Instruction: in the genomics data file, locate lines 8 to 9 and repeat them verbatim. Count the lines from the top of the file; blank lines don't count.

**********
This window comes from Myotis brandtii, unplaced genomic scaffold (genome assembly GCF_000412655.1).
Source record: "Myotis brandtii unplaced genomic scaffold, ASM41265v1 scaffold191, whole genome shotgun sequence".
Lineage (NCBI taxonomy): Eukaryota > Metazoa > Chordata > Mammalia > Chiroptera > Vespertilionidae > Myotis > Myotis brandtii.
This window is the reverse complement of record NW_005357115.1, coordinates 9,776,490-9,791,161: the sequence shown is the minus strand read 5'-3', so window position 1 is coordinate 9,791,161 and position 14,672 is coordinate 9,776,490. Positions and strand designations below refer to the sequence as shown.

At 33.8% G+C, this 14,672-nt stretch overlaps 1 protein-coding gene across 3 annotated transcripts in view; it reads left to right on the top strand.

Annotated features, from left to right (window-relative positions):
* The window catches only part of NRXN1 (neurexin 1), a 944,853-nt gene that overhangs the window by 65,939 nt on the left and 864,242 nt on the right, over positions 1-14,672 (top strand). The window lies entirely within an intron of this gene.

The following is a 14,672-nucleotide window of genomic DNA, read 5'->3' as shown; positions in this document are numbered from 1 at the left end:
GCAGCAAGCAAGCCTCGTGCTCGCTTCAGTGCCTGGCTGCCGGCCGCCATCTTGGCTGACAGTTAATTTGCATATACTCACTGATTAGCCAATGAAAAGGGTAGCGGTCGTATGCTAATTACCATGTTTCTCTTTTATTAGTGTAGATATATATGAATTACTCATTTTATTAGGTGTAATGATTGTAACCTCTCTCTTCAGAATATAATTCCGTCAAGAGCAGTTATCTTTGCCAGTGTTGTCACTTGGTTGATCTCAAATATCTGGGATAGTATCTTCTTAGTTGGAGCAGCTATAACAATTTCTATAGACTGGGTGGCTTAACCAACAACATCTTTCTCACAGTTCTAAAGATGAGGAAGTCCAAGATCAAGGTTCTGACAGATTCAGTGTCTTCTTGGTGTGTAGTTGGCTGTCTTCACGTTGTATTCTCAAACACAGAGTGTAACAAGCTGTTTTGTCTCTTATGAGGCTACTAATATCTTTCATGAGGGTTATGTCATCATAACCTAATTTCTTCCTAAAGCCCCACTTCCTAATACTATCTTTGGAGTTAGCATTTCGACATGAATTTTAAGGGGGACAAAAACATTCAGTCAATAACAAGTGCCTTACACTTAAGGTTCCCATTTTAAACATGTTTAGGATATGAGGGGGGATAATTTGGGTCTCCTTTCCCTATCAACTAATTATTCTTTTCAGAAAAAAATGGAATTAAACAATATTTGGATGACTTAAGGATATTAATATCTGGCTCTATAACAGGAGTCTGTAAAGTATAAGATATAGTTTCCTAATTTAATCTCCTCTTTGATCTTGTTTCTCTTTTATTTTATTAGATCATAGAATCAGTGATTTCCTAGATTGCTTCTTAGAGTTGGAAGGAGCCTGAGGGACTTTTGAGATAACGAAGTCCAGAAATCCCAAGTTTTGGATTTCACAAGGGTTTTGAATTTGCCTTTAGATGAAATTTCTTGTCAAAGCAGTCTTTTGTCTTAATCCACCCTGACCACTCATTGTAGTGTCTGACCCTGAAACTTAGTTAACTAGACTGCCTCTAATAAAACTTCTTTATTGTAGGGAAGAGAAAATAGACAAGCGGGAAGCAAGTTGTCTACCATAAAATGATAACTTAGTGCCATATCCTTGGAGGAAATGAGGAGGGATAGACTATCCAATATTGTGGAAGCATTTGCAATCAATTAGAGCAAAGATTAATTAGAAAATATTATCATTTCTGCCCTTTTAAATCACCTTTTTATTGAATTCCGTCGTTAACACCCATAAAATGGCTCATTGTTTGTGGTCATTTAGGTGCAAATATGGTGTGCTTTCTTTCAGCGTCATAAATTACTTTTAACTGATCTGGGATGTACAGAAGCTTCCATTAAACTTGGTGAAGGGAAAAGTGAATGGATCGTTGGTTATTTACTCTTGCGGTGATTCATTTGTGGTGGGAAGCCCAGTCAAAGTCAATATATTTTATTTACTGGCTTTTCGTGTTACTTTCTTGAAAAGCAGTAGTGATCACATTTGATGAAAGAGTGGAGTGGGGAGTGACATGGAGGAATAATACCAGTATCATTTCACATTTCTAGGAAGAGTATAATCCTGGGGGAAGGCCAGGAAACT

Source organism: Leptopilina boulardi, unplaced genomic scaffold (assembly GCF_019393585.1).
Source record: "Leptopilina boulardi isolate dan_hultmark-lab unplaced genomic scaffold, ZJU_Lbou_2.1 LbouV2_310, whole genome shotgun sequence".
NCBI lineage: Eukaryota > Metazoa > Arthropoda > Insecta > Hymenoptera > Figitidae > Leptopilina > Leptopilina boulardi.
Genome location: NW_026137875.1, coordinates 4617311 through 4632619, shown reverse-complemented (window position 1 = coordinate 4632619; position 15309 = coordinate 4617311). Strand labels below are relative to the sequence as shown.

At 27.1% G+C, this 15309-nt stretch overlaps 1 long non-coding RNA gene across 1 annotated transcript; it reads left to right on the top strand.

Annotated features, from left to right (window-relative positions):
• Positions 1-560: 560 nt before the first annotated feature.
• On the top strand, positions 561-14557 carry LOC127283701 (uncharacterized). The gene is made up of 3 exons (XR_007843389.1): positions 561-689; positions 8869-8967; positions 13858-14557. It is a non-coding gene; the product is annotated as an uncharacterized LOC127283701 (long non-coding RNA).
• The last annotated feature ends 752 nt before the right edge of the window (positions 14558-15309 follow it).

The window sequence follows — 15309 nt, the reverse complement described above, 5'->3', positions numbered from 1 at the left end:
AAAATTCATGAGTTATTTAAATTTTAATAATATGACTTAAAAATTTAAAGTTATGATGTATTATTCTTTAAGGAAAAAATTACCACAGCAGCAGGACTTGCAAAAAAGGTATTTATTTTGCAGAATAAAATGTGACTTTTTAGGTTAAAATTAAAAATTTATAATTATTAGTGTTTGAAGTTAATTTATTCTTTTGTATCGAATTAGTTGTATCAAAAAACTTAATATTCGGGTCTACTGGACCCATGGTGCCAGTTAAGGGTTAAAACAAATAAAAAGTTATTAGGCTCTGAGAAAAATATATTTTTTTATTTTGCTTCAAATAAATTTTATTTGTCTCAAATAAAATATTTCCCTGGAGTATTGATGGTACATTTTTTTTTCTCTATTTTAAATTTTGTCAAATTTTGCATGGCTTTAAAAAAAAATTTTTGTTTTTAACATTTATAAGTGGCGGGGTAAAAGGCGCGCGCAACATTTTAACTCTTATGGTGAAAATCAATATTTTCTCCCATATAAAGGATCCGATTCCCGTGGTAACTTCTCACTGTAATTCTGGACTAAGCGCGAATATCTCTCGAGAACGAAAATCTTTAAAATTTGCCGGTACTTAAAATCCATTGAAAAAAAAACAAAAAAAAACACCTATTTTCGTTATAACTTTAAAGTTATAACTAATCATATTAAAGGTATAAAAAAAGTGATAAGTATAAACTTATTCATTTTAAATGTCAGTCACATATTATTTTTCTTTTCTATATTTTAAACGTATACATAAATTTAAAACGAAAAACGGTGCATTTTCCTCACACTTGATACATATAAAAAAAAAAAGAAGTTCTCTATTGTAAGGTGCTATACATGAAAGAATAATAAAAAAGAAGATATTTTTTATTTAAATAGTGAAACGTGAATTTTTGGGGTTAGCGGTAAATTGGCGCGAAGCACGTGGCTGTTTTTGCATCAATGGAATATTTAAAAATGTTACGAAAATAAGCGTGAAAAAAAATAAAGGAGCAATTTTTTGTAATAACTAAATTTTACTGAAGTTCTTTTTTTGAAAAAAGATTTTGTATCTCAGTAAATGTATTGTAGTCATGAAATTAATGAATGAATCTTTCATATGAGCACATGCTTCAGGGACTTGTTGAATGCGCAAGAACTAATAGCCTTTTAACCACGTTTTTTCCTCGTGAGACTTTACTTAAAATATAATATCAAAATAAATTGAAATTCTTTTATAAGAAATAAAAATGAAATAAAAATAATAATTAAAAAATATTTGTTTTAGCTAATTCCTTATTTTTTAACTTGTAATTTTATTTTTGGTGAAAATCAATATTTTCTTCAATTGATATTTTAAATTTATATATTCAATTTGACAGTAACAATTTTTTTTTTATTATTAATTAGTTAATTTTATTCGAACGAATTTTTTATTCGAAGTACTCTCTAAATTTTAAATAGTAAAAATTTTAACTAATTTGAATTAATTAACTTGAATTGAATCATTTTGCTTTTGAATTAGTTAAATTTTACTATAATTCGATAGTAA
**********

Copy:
The following is a 14,672-nucleotide window of genomic DNA, read 5'->3' as shown; positions in this document are numbered from 1 at the left end:
GCAGCAAGCAAGCCTCGTGCTCGCTTCAGTGCCTGGCTGCCGGCCGCCATCTTGGCTGACAGTTAATTTGCATATACTCACTGATTAGCCAATGAAAAGGGTAGCGGTCGTATGCTAATTACCATGTTTCTCTTTTATTAGTGTAGATATATATGAATTACTCATTTTATTAGGTGTAATGATTGTAACCTCTCTCTTCAGAATATAATTCCGTCAAGAGCAGTTATCTTTGCCAGTGTTGTCACTTGGTTGATCTCAAATATCTGGGATAGTATCTTCTTAGTTGGAGCAGCTATAACAATTTCTATAGACTGGGTGGCTTAACCAACAACATCTTTCTCACAGTTCTAAAGATGAGGAAGTCCAAGATCAAGGTTCTGACAGATTCAGTGTCTTCTTGGTGTGTAGTTGGCTGTCTTCACGTTGTATTCTCAAACACAGAGTGTAACAAGCTGTTTTGTCTCTTATGAGGCTACTAATATCTTTCATGAGGGTTATGTCATCATAACCTAATTTCTTCCTAAAGCCCCACTTCCTAATACTATCTTTGGAGTTAGCATTTCGACATGAATTTTAAGGGGGACAAAAACATTCAGTCAATAACAAGTGCCTTACACTTAAGGTTCCCATTTTAAACATGTTTAGGATATGAGGGGGGATAATTTGGGTCTCCTTTCCCTATCAACTAATTATTCTTTTCAGAAAAAAATGGAATTAAACAATATTTGGATGACTTAAGGATATTAATATCTGGCTCTATAACAGGAGTCTGTAAAGTATAAGATATAGTTTCCTAATTTAATCTCCTCTTTGATCTTGTTTCTCTTTTATTTTATTAGATCATAGAATCAGTGATTTCCTAGATTGCTTCTTAGAGTTGGAAGGAGCCTGAGGGACTTTTGAGATAACGAAGTCCAGAAATCCCAAGTTTTGGATTTCACAAGGGTTTTGAATTTGCCTTTAGATGAAATTTCTTGTCAAAGCAGTCTTTTGTCTTAATCCACCCTGACCACTCATTGTAGTGTCTGACCCTGAAACTTAGTTAACTAGACTGCCTCTAATAAAACTTCTTTATTGTAGGGAAGAGAAAATAGACAAGCGGGAAGCAAGTTGTCTACCATAAAATGATAACTTAGTGCCATATCCTTGGAGGAAATGAGGAGGGATAGACTATCCAATATTGTGGAAGCATTTGCAATCAATTAGAGCAAAGATTAATTAGAAAATATTATCATTTCTGCCCTTTTAAATCACCTTTTTATTGAATTCCGTCGTTAACACCCATAAAATGGCTCATTGTTTGTGGTCATTTAGGTGCAAATATGGTGTGCTTTCTTTCAGCGTCATAAATTACTTTTAACTGATCTGGGATGTACAGAAGCTTCCATTAAACTTGGTGAAGGGAAAAGTGAATGGATCGTTGGTTATTTACTCTTGCGGTGATTCATTTGTGGTGGGAAGCCCAGTCAAAGTCAATATATTTTATTTACTGGCTTTTCGTGTTACTTTCTTGAAAAGCAGTAGTGATCACATTTGATGAAAGAGTGGAGTGGGGAGTGACATGGAGGAATAATACCAGTATCATTTCACATTTCTAGGAAGAGTATAATCCTGGGGGAAGGCCAGGAAACT